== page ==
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When “big government” is needed

The effects of Sandy haven’t been so bad here in my part of Virginia. Looks like New York City and New Jersey took the brunt of it. TPM has some dramatic photos.

New Jersey Gov. Chris Christie– who delivered the keynote address at last summer’s Republican convention– was effusive this morning in his praise for the response of President Obama and the Federal Emergency Management Administration (FEMA) to the disaster.

Meanwhile Mitt Romney is being uncomfortably reminded of what he said in a Republican primary debate last year, when he suggested that federal emergency services be privatized.

During that 2011 debate, Romney said states “absolutely” should assume more of that role.

“Every time you have an occasion to take something from the federal government and send it back to the states, that’s the right direction,” Romney said. “And if you can go even further and send it back to the private sector, that’s even better.”

The New York Times editorialized:

Mr. Romney not only believes that states acting independently can handle the response to a vast East Coast storm better than Washington, but that profit-making companies can do an even better job. He said it was “immoral” for the federal government to do all these things if it means increasing the debt.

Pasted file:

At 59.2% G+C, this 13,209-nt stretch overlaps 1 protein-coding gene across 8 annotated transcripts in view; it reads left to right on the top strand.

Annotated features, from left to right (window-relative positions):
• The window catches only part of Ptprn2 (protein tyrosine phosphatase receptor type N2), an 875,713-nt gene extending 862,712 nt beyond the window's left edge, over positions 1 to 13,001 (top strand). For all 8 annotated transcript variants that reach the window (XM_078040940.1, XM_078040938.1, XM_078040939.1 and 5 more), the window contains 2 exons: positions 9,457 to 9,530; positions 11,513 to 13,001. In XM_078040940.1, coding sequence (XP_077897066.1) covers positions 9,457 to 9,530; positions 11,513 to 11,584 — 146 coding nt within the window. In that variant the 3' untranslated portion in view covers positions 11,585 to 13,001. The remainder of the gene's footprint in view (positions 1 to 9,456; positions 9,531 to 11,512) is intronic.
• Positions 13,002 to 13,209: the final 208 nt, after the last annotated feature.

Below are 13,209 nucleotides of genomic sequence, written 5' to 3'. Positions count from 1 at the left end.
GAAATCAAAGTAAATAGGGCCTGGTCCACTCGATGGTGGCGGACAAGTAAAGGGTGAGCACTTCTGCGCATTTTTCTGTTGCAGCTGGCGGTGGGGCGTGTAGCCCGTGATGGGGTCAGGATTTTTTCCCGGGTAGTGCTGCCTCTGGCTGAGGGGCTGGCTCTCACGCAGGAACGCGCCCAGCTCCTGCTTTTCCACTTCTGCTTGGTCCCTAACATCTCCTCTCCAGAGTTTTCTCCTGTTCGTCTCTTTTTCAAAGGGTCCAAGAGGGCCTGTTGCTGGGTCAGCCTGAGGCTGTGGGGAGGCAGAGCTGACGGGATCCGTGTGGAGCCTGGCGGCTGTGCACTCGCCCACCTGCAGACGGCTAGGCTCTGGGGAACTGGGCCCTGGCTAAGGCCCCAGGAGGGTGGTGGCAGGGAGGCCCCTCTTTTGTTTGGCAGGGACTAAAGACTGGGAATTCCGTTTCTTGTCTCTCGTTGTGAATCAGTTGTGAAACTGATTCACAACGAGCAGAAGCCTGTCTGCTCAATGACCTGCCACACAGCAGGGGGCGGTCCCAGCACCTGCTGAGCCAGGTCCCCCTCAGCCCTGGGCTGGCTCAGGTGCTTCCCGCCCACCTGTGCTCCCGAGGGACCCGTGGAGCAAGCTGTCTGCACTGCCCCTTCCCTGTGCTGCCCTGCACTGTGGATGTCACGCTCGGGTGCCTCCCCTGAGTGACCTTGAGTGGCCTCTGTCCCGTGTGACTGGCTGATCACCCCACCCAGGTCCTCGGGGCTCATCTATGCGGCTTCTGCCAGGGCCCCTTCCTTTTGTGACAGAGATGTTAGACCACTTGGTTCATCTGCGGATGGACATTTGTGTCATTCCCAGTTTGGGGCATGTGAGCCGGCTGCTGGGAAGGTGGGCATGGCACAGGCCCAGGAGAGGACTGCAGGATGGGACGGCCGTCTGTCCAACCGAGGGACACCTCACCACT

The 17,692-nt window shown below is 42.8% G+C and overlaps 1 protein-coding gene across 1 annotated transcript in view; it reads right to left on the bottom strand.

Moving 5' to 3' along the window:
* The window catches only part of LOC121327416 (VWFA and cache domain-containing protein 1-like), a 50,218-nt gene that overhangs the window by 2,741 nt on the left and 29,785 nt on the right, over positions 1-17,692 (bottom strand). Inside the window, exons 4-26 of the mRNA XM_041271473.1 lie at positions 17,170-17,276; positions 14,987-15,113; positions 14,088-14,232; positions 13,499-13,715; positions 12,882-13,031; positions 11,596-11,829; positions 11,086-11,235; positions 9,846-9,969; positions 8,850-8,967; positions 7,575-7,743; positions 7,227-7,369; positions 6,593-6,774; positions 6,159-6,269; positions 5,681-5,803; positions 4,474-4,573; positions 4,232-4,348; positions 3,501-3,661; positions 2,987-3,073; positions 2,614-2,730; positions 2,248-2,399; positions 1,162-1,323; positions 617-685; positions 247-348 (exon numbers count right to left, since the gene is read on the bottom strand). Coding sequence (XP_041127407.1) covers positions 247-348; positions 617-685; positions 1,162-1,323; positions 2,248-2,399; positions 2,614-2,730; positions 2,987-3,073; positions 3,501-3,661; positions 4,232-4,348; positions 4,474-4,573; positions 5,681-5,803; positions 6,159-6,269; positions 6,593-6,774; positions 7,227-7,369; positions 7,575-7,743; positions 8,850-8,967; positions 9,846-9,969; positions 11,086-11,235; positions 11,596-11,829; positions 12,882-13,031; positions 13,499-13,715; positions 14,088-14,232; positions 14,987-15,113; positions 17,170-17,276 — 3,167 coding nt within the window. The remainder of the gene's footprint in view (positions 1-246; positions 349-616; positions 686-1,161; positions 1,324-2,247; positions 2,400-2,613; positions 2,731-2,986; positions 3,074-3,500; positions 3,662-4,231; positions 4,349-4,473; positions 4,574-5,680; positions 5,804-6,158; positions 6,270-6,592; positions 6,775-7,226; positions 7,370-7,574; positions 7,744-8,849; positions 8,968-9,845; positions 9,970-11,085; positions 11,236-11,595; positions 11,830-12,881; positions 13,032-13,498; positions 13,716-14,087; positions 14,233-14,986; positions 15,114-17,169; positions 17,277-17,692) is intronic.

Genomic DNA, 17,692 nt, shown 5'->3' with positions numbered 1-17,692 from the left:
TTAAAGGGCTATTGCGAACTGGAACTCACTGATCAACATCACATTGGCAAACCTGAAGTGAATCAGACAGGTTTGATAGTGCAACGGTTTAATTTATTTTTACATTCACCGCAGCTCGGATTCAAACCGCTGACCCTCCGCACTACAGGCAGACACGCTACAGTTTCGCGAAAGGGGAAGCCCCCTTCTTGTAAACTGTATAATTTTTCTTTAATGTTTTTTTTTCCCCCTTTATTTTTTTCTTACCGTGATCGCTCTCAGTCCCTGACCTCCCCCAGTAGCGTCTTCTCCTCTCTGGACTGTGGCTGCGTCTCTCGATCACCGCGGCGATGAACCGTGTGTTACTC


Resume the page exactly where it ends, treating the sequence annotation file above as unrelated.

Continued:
It’s an absurd notion, but it’s fully in line with decades of Republican resistance to federal emergency planning. FEMA, created by President Jimmy Carter, was elevated to cabinet rank in the Bill Clinton administration, but was then demoted by President George W. Bush, who neglected it, subsumed it into the Department of Homeland Security, and placed it in the control of political hacks. The disaster of Hurricane Katrina was just waiting to happen.

Bashing “big government,” as Republicans are wont to do, is fine until you actually need it. When you do need it, it seems better to have people in charge who actually believe the government can do big and important things well.

Meanwhile Romney tries to make a photo op out of collecting donated goods that the Red Cross says it doesn’t want, and which is far from the most efficient and effective way to aid victims of the storm.